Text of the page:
In Bihar and Jharkhand, people from Maharashtra are leading a normal life despite the violent anti-north Indian campaign in Mumbai. A few, however, are avoiding using vehicles with Maharashtra registration numbers. Just to be on the safe side.
But these people are definitely unhappy — even angry — with the Maharashtra government for allowing Raj Thackeray’s Maharashtra Navnirman Sena (MNS) to take over the situation.
A senior bank official in Patna, requesting anonymity, said, “It’s cool in Bihar. We don’t have any problem here. People are very cooperative and understand the real purpose behind all the hullabaloo created by the MNS.”
On the fear of a backlash, he said, “We don’t feel insecure here. But the Maharashtra government should immediately stop Raj Thackeray. There is a limit to everyone’s tolerance. If he continues to bash the north Indians, one can’t rule out the possibility of a backlash.”
But in Ranchi, people with Maharashtrian surnames did not venture out of their homes and offices during the festivities. Although A.M. Kharade, a senior executive of the Central Coalfields Ltd (CCL), said, “I never felt insecure in Jharkhand”, the company stepped up security for all the Marathi-speaking employees.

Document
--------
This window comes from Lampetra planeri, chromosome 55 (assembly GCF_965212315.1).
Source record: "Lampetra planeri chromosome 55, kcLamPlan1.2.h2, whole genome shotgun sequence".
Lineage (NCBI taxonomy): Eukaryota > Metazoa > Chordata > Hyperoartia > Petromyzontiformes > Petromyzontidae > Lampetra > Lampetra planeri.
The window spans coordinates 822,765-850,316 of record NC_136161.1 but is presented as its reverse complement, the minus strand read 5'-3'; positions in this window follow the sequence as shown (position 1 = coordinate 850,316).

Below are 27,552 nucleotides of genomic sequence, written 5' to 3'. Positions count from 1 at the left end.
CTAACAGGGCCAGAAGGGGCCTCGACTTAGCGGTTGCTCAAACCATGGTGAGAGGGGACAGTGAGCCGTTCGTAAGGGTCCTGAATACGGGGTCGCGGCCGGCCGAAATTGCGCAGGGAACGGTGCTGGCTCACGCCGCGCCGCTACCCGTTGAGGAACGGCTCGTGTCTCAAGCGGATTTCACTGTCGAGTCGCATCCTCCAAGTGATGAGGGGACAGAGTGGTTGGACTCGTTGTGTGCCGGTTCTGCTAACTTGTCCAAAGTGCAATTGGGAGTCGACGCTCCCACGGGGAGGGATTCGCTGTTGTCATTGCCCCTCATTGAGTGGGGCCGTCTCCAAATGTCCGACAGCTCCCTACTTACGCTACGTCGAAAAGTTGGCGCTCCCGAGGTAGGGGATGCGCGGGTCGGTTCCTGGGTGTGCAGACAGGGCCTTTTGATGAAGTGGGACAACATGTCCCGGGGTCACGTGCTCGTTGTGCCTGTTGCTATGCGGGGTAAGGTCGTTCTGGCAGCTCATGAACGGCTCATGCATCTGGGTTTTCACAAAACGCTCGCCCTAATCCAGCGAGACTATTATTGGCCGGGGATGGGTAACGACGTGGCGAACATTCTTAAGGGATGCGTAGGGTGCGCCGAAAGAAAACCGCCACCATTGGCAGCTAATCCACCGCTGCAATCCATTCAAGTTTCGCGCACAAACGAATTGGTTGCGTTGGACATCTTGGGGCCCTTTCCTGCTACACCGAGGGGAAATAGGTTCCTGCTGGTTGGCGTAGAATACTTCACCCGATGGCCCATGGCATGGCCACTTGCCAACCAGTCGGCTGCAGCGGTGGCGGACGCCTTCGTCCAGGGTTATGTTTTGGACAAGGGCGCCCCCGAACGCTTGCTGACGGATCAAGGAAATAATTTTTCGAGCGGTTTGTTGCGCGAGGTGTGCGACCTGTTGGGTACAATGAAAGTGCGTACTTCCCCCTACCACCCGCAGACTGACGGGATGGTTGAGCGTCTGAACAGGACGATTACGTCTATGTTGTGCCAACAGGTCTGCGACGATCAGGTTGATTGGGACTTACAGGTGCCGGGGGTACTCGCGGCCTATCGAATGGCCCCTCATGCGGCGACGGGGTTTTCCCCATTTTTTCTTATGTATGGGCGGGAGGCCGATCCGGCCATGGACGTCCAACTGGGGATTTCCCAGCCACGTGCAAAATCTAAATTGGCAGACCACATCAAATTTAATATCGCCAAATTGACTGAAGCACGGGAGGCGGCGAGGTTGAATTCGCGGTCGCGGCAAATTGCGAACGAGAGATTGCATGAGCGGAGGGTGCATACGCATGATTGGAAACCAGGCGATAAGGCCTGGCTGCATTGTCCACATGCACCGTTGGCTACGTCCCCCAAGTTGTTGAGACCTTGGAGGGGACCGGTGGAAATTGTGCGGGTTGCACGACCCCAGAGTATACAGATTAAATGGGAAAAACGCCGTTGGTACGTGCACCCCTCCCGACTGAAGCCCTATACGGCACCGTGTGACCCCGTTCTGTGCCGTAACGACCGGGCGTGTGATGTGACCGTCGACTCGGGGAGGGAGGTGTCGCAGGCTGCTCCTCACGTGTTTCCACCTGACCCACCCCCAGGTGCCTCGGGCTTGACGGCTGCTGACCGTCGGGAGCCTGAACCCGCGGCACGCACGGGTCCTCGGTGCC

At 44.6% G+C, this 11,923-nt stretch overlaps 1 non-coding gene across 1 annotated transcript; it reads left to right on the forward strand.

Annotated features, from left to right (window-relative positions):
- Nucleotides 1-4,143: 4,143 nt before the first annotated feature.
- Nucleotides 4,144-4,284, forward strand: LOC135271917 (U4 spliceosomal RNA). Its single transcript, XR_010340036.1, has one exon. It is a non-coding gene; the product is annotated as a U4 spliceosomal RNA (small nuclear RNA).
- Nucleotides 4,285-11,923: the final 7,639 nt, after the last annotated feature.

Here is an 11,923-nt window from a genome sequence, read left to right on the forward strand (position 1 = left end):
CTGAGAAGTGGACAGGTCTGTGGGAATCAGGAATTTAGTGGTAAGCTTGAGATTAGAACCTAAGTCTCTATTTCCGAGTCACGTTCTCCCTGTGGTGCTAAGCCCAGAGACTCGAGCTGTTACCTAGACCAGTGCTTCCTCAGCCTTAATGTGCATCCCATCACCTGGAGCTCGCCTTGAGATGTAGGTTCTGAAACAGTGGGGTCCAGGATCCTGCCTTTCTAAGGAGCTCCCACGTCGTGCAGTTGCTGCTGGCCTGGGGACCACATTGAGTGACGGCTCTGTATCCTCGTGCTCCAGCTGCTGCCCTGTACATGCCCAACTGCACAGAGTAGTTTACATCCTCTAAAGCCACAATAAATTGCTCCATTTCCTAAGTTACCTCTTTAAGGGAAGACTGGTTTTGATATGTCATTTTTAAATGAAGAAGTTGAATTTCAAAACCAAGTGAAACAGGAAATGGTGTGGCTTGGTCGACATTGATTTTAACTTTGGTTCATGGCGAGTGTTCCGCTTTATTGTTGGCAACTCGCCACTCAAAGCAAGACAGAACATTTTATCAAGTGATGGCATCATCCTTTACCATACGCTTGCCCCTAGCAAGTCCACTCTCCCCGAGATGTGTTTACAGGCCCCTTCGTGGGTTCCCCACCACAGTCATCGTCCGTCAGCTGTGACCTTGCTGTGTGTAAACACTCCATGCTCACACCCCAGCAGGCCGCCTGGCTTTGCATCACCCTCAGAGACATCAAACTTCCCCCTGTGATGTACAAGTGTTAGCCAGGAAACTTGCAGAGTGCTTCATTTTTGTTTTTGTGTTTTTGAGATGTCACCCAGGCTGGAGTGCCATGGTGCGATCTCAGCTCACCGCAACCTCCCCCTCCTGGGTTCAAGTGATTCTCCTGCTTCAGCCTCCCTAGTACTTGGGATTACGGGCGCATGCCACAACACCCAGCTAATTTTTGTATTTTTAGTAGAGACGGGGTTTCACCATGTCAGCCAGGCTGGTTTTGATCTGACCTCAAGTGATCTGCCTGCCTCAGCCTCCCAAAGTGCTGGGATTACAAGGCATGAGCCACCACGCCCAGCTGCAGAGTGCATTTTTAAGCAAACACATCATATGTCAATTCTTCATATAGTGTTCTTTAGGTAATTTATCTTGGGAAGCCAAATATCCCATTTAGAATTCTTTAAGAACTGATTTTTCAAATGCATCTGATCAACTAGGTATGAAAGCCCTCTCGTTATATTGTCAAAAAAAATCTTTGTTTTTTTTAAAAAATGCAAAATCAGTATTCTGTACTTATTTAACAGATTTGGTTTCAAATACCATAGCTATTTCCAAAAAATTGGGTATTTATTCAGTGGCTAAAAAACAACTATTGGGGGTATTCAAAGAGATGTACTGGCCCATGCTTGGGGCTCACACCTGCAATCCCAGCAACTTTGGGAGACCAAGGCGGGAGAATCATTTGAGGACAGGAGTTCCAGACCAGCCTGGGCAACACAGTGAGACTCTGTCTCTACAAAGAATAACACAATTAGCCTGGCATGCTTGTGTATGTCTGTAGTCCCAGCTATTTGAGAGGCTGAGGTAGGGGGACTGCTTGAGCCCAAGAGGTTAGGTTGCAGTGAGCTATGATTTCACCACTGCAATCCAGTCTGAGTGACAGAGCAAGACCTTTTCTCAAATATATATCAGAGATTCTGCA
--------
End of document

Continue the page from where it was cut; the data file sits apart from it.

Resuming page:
Condemning the MNS attacks, another CCL employee, S.V. Marathe, said, “What has happened in Maharashtra, particularly in Mumbai, is a cheap way of gaining popularity. The best place for such people to be is jail.”
Executive director in charge of the Steel Authority of India Ltd’s Research & Development Centre for Iron & Steel in Ranchi Jagdish Singh said employees were strictly forbidden to talk about regionalism or identify workers by the states they came from.
In Jamshedpur, the Maharashtrian-speaking people remained unperturbed. Subodh Godbole, a local contractor, said they had expressed their anguish by burning the effigies of Shiv Sena and MNS leaders. “The Thackereys have gone berserk,” he said.